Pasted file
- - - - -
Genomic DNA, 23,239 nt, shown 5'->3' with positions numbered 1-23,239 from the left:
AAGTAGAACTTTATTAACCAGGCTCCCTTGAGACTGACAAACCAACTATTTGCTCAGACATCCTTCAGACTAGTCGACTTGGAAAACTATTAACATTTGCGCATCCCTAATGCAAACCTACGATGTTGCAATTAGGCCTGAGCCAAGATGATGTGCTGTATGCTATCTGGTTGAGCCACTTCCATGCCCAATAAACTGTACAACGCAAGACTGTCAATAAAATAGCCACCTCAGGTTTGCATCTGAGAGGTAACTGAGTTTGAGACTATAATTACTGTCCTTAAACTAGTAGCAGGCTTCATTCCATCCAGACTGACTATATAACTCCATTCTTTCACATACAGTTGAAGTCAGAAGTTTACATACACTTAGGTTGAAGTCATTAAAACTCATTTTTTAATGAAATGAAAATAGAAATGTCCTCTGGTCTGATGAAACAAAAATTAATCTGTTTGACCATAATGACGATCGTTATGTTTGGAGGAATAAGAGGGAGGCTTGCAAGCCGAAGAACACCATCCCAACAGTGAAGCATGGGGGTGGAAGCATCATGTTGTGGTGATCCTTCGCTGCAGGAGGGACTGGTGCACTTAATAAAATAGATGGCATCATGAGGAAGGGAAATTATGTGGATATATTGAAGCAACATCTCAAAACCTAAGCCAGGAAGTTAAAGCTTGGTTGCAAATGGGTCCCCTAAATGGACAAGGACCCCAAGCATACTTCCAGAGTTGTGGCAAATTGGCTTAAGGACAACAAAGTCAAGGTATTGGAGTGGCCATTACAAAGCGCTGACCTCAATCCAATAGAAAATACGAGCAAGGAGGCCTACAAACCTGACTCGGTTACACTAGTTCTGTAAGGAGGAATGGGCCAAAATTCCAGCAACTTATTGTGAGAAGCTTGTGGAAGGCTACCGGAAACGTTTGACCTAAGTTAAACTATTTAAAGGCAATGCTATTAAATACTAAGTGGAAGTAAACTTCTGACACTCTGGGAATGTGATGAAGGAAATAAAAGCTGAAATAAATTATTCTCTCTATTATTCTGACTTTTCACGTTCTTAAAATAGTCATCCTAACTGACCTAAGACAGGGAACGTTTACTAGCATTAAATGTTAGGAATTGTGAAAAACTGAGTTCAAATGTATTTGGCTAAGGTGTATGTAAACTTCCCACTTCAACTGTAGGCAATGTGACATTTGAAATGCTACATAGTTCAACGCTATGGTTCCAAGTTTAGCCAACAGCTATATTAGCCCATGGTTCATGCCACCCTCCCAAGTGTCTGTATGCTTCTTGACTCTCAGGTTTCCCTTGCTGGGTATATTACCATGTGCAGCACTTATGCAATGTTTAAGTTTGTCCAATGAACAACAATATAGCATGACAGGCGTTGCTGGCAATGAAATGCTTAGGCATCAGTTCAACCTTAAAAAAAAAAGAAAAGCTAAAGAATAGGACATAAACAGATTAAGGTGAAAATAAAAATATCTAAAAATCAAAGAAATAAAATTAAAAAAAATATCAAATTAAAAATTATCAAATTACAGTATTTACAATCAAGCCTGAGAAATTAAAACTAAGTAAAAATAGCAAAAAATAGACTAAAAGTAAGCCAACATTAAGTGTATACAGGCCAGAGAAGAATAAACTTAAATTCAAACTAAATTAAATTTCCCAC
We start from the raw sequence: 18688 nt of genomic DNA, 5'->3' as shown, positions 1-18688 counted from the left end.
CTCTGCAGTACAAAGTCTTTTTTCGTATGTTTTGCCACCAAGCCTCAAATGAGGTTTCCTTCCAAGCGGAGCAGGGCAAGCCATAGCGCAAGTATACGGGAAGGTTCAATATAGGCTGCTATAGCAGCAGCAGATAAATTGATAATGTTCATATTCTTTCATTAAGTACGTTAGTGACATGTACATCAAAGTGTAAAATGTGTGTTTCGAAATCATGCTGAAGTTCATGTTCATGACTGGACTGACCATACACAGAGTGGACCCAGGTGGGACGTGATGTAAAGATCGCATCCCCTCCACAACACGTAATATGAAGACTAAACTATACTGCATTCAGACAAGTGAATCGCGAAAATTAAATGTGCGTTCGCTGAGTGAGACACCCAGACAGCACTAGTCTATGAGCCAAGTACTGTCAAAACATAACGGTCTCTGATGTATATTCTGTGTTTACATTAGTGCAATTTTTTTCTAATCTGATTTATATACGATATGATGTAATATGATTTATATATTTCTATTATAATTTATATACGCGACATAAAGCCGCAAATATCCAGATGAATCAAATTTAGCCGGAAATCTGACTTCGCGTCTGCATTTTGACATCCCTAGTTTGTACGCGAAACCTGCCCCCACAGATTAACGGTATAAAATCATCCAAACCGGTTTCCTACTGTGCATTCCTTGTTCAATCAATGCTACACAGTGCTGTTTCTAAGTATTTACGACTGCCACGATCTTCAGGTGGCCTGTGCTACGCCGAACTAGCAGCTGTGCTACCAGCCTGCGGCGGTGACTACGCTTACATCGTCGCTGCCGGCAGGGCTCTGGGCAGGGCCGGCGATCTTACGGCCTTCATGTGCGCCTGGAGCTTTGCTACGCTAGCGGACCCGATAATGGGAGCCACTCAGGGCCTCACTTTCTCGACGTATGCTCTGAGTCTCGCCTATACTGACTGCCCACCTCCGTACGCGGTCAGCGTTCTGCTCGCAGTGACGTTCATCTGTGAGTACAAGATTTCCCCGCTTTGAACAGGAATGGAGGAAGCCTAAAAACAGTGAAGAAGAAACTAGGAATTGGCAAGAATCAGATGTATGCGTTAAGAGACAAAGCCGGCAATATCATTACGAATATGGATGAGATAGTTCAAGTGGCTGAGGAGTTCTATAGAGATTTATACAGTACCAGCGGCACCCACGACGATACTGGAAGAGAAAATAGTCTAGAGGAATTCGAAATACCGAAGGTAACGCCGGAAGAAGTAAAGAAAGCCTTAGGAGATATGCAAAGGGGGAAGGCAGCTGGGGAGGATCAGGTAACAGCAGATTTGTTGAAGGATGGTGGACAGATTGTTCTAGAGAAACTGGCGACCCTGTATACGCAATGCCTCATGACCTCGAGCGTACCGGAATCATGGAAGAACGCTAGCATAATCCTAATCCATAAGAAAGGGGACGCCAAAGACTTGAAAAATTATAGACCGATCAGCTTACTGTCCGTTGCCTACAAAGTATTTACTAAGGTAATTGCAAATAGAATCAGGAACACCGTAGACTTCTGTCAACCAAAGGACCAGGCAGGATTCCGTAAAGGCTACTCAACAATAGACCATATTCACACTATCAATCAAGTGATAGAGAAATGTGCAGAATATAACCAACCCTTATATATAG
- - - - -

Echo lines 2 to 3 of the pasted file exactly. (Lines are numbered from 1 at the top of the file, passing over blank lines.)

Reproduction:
AAGTAGAACTTTATTAACCAGGCTCCCTTGAGACTGACAAACCAACTATTTGCTCAGACATCCTTCAGACTAGTCGACTTGGAAAACTATTAACATTTGCGCATCCCTAATGCAAACCTACGATGTTGCAATTAGGCCTGAGCCAAGATGATGTGCTGTATGCTATCTGGTTGAGCCACTTCCATGCCCAATAAACTGTACAACGCAAGACTGTCAATAAAATAGCCACCTCAGGTTTGCATCTGAGAGGTAACTGAGTTTGAGACTATAATTACTGTCCTTAAACTAGTAGCAGGCTTCATTCCATCCAGACTGACTATATAACTCCATTCTTTCACATACAGTTGAAGTCAGAAGTTTACATACACTTAGGTTGAAGTCATTAAAACTCATTTTTTAATGAAATGAAAATAGAAATGTCCTCTGGTCTGATGAAACAAAAATTAATCTGTTTGACCATAATGACGATCGTTATGTTTGGAGGAATAAGAGGGAGGCTTGCAAGCCGAAGAACACCATCCCAACAGTGAAGCATGGGGGTGGAAGCATCATGTTGTGGTGATCCTTCGCTGCAGGAGGGACTGGTGCACTTAATAAAATAGATGGCATCATGAGGAAGGGAAATTATGTGGATATATTGAAGCAACATCTCAAAACCTAAGCCAGGAAGTTAAAGCTTGGTTGCAAATGGGTCCCCTAAATGGACAAGGACCCCAAGCATACTTCCAGAGTTGTGGCAAATTGGCTTAAGGACAACAAAGTCAAGGTATTGGAGTGGCCATTACAAAGCGCTGACCTCAATCCAATAGAAAATACGAGCAAGGAGGCCTACAAACCTGACTCGGTTACACTAGTTCTGTAAGGAGGAATGGGCCAAAATTCCAGCAACTTATTGTGAGAAGCTTGTGGAAGGCTACCGGAAACGTTTGACCTAAGTTAAACTATTTAAAGGCAATGCTATTAAATACTAAGTGGAAGTAAACTTCTGACACTCTGGGAATGTGATGAAGGAAATAAAAGCTGAAATAAATTATTCTCTCTATTATTCTGACTTTTCACGTTCTTAAAATAGTCATCCTAACTGACCTAAGACAGGGAACGTTTACTAGCATTAAATGTTAGGAATTGTGAAAAACTGAGTTCAAATGTATTTGGCTAAGGTGTATGTAAACTTCCCACTTCAACTGTAGGCAATGTGACATTTGAAATGCTACATAGTTCAACGCTATGGTTCCAAGTTTAGCCAACAGCTATATTAGCCCATGGTTCATGCCACCCTCCCAAGTGTCTGTATGCTTCTTGACTCTCAGGTTTCCCTTGCTGGGTATATTACCATGTGCAGCACTTATGCAATGTTTAAGTTTGTCCAATGAACAACAATATAGCATGACAGGCGTTGCTGGCAATGAAATGCTTAGGCATCAGTTCAACCTTAAAAAAAAAAGAAAAGCTAAAGAATAGGACATAAACAGATTAAGGTGAAAATAAAAATATCTAAAAATCAAAGAAATAAAATTAAAAAAAATATCAAATTAAAAATTATCAAATTACAGTATTTACAATCAAGCCTGAGAAATTAAAACTAAGTAAAAATAGCAAAAAATAGACTAAAAGTAAGCCAACATTAAGTGTATACAGGCCAGAGAAGAATAAACTTAAATTCAAACTAAATTAAATTTCCCAC
We start from the raw sequence: 18688 nt of genomic DNA, 5'->3' as shown, positions 1-18688 counted from the left end.